Posts by Chris Castle

Apache Kafka, Data Pipelines, and Functional Reactive Programming with Node.js

Heroku recently released a managed Apache Kafka offering. As a Node.js developer, I wanted to demystify Kafka by sharing a simple yet practical use case with the many Node.js developers who are curious how this technology might be useful. At Heroku we use Kafka internally for a number of uses including data pipelines. I thought that would be a good place to start.

When it comes to actual examples, Java and Scala get all the love in the Kafka world. Of course, these are powerful languages, but I wanted to explore Kafka from the perspective of Node.js. While there are no technical limitations to using Node.js with Kafka, I was unable to find many examples of their use together in tutorials,...

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Powering the real food revolution with IoT, MQTT, and Heroku: an Interview with Freight Farms

Kyle Seaman is Director of Farm Technology for Freight Farms, producer of pre-assembled, IoT-enabled, hydroponic farms inside repurposed freight containers. Read the Freight Farms customer story to learn more about how Heroku has helped the company scale their business.

What is Freight Farms?

Our flagship product, The Leafy Green Machine (LGM), is a complete, commercial-ready, hydroponic growing system assembled inside a repurposed shipping container. Each of our 100+ farms is connected to an IoT network built on Heroku.

Tell us about your stack.

We’re running the open source version of the Parse server on Heroku. Our stack is mostly JavaScript: MongoDB along with a Node.js API. We...

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Running the Bonobos Stack on Heroku: Interview with Austen Ito

Austen Ito is a software engineer at leading online fashion brand Bonobos, based in New York. Read our Bonobos customer story for more information about how Heroku has helped their business.

What do you have running on Heroku?

We’re running just about everything on Heroku, including our Bonobos.com website, cross-app messaging services, an API for our ERP, as well as some internal tools. The only pieces that are not on Heroku are the Data Science and ERP components. We’re also using Desk.com for customer service queuing.

Walk us through your stack

We use a mix of Backbone and React in terms of JavaScript frameworks on the front end. Some of our legacy work is in Backbone and our newer...

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How Combatant Gentlemen Solved Service Discovery Using Heroku Private Spaces

Scott Raio is Co-Founder and CTO of Combatant Gentlemen, a design-to-delivery menswear e-commerce brand. Read our Combatant Gentlemen customer story to learn more about how Heroku helped them build a successful online business.

What microservices are you running in Heroku Private Spaces?

We’ve written an individual service for every business use case. For example, we have services for order processing, product catalog, account management, authentication, swatch display, POs, logistics, payments, etc.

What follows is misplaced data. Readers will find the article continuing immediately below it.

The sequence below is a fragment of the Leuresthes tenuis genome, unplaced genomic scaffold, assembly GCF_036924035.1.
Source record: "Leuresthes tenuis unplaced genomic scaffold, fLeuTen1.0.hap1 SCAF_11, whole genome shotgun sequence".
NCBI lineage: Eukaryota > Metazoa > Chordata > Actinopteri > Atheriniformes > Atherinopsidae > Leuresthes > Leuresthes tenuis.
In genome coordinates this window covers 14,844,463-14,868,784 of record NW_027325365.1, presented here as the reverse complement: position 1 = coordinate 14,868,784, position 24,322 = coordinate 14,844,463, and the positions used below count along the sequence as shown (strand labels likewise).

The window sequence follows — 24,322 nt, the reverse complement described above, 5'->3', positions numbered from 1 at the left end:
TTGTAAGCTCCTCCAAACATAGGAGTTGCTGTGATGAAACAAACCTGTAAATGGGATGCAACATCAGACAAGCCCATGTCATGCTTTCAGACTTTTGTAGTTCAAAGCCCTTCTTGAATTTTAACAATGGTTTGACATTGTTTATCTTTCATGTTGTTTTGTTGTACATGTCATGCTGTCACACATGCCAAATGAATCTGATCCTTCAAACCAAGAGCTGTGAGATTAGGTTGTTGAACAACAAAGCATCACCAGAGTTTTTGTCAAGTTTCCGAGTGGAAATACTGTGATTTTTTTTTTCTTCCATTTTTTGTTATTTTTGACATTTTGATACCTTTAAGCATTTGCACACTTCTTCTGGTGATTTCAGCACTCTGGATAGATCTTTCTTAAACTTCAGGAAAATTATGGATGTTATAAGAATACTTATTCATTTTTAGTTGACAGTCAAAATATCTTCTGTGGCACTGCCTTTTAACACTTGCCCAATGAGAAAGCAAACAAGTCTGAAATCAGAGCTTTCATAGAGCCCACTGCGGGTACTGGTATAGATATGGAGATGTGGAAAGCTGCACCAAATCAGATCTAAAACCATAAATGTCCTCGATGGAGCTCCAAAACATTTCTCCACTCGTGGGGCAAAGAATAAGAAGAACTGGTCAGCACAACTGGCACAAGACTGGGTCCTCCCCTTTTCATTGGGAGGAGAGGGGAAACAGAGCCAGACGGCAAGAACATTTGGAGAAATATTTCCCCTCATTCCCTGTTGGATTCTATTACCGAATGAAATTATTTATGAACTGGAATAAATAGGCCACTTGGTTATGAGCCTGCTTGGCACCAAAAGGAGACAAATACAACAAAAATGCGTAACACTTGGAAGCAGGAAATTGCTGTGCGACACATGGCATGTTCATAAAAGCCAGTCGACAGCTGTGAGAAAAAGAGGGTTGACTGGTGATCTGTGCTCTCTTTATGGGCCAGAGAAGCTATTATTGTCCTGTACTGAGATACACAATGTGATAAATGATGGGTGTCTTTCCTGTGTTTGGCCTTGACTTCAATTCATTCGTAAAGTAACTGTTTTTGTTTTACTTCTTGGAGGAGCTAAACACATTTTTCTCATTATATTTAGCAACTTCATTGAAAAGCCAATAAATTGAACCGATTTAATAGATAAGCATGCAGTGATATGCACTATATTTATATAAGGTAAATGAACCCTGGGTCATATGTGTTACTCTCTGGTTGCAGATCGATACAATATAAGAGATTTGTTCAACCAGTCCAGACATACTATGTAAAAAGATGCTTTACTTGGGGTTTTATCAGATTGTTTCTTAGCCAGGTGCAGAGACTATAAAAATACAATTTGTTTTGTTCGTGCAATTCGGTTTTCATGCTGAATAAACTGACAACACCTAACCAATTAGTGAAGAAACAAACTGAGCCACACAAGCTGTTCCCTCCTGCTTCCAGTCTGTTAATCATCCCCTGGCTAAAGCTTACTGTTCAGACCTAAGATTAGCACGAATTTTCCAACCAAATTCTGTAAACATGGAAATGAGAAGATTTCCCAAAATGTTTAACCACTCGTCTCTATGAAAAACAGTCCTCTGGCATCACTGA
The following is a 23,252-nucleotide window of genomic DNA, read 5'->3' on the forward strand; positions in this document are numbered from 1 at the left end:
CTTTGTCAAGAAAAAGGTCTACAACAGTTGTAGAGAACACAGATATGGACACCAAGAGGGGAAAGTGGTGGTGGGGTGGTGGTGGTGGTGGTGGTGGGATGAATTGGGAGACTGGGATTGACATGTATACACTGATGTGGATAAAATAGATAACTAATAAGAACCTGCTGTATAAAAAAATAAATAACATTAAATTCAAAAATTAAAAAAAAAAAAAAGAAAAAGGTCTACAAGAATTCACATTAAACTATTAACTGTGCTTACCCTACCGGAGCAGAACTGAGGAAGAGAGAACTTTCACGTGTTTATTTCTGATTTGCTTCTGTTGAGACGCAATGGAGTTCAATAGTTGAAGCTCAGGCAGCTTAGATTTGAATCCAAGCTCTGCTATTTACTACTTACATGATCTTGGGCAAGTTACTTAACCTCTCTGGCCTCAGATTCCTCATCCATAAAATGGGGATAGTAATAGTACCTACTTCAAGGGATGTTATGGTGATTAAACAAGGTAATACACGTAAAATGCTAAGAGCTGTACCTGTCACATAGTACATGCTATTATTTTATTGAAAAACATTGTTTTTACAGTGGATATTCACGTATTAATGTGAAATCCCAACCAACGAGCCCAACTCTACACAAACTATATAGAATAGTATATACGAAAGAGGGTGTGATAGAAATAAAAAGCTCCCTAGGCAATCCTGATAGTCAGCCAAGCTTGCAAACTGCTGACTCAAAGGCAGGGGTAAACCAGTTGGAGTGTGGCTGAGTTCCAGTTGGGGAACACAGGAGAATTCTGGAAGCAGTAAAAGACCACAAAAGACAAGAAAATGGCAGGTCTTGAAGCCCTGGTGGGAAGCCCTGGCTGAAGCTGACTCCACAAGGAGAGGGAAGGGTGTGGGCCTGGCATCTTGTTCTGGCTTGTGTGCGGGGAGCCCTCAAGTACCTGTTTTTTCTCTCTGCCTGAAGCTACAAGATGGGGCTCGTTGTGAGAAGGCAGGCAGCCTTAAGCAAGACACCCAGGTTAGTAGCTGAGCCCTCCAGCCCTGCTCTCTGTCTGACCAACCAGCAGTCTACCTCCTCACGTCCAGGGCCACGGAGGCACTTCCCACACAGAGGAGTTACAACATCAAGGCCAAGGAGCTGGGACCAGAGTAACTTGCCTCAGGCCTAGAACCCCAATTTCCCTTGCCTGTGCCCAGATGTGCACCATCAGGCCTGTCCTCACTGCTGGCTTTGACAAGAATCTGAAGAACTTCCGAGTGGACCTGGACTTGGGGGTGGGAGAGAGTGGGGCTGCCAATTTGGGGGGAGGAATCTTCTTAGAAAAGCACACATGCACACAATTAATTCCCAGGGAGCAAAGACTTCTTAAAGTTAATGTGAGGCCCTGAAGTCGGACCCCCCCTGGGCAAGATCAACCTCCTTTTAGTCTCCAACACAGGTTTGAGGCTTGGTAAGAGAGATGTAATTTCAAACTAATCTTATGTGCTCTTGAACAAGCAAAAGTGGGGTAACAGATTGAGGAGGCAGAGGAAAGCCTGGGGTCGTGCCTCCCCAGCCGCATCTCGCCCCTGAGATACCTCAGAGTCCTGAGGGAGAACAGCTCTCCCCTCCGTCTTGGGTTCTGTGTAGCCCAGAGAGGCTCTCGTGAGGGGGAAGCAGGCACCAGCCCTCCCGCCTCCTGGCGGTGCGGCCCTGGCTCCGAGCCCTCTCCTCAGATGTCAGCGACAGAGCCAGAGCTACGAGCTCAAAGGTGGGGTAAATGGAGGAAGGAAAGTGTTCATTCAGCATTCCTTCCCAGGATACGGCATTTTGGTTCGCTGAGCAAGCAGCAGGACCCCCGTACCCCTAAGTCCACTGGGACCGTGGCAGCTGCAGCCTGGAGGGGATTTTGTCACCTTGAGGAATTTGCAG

With all these different services, we chose Heroku Private Spaces as a way to make service discovery easier. We’re currently running about 25 services, which is a relatively small number...

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How Emarsys Approaches Service Sizing on Heroku

Based in Budapest, Hungary, Andras Fincza (Head of Engineering) and Rafael Ördög (Technical Lead) work for Emarsys, a global marketing automation platform. Read our Emarsys customer story to learn more about their migration experience on Heroku.

How did you introduce microservices at Emarsys?

We take an evolutionary approach to our architecture. Our marketing automation platform was originally designed as a monolithic system built in PHP and MySQL and running on in-house infrastructure. We were running two major services on our in-house infrastructure: one for HDS (historical data service) and the other for smart insights and analysis. However, it was hard to grow the platform...

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How Belly Scales Using API Proxies with their Microservices Architecture: Interview with Darby Frey

Darby Frey is Director of Platform Engineering at Belly, the leading loyalty marketing platform in the U.S. For more information, visit www.bellycard.com or read our Belly customer story to learn more about how Heroku has helped Belly scale their business.

How did you approach migrating to a microservices architecture?

Originally, we built the entire business on one Rails app. Then a couple years ago, we pivoted to a microservices approach. It is still a work in progress, but we’re migrating components of the monolithic app whenever it makes sense. For example, when we need to add or expand a feature, or if we need to scale something independently, then it makes sense to pull that out...

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